The opening scenes of Downton Abbey’s pilot — situated at the moment of the Titanic’s sinking in 1912 — introduce us rather pedantically to servants who adhere to Woolf’s older model of conduct. Unlike some of the show’s language, this move is not anachronistic. Woolf notes that the change in human character “was not sudden and definite,” and it is easy to imagine that such change would manifest itself first in London before spreading gradually to the country’s farthest reaches.

When change eventually arrives at Downton, Sybil is at its helm. First, she actively encourages housemaid Gwen (Rose Leslie) to leave the service for a higher-paying, higher status secretarial job. Later and more dramatically, she falls in love with Branson, the chauffeur and Irish activist who, intent on defining himself in terms broader than hired help, convinces her to leave a life of settled wealth for a poor, adventurous one with him. Servants are suddenly socially mobile; indeed, they move right into the aristocracy.

Mad Men opens with a similar sense of imperturbability that we know the ‘60s will soon change. Here, office demographics and white, upper-middle class domestic dynamics play the same role as Downton’s master/servant relations. In the show’s first episodes, set in 1960, a 1950s atmosphere prevails: ad agency Sterling Cooper is all-white and all-male save its gorgeous secretaries who lack a word for sexual harassment; Betty Draper (January Jones) dissipates in her spacious suburban home while black housekeeper Carla (Deborah Lacey) effectively raises the Draper children.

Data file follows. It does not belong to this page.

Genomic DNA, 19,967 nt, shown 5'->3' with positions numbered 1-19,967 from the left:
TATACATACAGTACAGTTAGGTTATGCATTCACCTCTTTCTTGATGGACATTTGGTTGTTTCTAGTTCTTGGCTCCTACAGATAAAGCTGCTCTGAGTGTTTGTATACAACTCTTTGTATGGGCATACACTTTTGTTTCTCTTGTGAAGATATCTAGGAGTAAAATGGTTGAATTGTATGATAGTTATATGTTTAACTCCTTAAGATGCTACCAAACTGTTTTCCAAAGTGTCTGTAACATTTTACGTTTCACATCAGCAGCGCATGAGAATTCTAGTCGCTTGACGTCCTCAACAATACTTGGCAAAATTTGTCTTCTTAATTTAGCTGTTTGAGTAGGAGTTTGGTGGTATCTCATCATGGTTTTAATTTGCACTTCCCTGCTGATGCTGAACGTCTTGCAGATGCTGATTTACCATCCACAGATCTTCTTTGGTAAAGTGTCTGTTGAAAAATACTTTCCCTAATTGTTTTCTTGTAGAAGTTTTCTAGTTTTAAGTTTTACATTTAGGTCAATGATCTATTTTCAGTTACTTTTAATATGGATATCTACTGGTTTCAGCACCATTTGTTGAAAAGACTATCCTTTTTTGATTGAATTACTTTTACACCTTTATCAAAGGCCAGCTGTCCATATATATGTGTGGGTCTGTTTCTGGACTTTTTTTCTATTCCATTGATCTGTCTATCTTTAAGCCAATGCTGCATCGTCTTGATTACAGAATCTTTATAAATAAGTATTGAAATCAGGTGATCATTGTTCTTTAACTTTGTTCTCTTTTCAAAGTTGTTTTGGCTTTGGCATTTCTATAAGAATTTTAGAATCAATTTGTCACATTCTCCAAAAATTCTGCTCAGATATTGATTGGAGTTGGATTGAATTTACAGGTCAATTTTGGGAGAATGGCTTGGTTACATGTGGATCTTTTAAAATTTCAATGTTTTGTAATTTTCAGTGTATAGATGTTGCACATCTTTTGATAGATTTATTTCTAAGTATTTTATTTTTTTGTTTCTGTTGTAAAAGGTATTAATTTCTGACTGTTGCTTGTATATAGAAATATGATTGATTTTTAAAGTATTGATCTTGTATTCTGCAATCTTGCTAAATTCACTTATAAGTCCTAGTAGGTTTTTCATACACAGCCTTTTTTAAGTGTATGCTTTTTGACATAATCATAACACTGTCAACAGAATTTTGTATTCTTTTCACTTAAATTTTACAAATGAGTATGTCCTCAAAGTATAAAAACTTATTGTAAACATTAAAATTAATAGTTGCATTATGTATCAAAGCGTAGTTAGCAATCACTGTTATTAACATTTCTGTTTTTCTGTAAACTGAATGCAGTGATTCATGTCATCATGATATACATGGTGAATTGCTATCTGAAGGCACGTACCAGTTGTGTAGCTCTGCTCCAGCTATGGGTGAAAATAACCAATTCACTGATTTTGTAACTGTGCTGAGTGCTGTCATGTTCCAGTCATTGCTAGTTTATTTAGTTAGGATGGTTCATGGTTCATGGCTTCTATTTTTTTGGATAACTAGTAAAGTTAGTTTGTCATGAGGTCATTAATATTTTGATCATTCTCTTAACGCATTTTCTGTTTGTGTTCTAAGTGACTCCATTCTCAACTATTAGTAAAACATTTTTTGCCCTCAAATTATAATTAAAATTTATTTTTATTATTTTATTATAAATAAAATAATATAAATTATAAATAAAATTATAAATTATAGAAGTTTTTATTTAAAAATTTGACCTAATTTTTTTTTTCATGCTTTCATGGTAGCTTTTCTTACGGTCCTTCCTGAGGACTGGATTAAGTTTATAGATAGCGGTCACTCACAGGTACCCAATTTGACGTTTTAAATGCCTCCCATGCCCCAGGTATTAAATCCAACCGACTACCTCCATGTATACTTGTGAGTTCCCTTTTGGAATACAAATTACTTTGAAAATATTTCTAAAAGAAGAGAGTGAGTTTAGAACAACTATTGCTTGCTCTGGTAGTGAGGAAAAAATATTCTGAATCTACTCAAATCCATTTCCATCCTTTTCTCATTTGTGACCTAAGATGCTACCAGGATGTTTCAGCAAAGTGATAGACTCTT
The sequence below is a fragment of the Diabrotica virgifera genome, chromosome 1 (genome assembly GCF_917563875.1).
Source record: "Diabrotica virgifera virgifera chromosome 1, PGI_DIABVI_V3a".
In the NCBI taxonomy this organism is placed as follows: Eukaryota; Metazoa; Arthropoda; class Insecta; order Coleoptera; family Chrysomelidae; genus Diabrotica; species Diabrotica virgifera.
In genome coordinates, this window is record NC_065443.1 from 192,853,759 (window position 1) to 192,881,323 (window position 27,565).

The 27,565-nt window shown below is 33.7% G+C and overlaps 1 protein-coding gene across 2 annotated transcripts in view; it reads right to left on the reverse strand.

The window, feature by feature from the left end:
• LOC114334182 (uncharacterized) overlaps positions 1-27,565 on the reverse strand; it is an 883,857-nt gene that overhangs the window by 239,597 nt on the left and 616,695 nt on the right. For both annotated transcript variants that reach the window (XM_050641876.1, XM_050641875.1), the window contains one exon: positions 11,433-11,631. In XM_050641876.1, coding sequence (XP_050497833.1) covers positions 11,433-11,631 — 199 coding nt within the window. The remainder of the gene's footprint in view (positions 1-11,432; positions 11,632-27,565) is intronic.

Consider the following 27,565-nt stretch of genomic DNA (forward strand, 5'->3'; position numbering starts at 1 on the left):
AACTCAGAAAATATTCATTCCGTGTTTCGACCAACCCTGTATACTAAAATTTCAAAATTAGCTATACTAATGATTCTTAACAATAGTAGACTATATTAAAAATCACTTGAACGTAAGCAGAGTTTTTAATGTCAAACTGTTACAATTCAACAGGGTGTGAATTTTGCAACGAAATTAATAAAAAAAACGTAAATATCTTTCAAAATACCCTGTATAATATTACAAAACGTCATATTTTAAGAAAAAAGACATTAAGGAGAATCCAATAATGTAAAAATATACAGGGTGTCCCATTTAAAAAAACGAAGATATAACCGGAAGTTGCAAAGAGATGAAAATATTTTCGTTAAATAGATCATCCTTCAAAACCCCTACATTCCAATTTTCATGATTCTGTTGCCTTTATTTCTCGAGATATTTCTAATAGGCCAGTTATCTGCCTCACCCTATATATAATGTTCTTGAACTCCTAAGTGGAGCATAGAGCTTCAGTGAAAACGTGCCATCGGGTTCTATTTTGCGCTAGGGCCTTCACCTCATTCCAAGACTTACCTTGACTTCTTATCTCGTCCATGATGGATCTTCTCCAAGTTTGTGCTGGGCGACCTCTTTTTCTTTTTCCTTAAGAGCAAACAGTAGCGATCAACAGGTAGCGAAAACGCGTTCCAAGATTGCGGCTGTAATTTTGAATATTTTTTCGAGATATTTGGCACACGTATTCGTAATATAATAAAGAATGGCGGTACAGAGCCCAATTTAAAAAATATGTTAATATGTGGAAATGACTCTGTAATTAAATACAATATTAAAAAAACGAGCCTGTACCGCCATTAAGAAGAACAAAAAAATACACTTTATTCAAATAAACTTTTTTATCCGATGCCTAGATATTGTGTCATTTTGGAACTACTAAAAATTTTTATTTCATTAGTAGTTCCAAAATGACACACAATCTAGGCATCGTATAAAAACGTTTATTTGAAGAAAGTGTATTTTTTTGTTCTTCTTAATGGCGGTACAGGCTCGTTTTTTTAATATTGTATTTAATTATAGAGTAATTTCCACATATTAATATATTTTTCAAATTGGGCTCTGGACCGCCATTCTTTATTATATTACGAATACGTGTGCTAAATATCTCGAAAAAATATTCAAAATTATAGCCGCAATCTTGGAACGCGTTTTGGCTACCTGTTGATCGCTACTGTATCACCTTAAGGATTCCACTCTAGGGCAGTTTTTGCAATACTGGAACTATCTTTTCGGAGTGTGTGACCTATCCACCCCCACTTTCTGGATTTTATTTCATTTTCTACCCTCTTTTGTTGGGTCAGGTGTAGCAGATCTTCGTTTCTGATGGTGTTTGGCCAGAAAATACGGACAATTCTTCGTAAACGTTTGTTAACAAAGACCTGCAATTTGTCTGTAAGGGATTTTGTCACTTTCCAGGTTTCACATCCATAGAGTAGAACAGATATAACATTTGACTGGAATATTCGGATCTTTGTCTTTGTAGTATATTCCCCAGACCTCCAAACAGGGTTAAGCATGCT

The portrait of an era is just that: a static reminder of a cultural moment soon to be undone by forces — think Don’s affair with a Greenwich Village artist — that are already gathering strength. Soon Peggy becomes Sterling Cooper’s first female copywriter; as the shows’ seasons progress, she continues to build her career, she switches from a traditional living situation (staying with her family until marriage) to a modern one (renting in Manhattan with a roommate), and she experiments with drugs, sex, and hippies.

While Mad Men and Downton Abbey might fetishize a decadent or politically incorrect past, then, they take equal pleasure in portraying — even idealizing — the rise of new cultural choices and values. I’m inclined to think that both shows have tapped into a contemporary urge for excitement and social change — change that seems so slow-coming in real life that we must get our fix through television.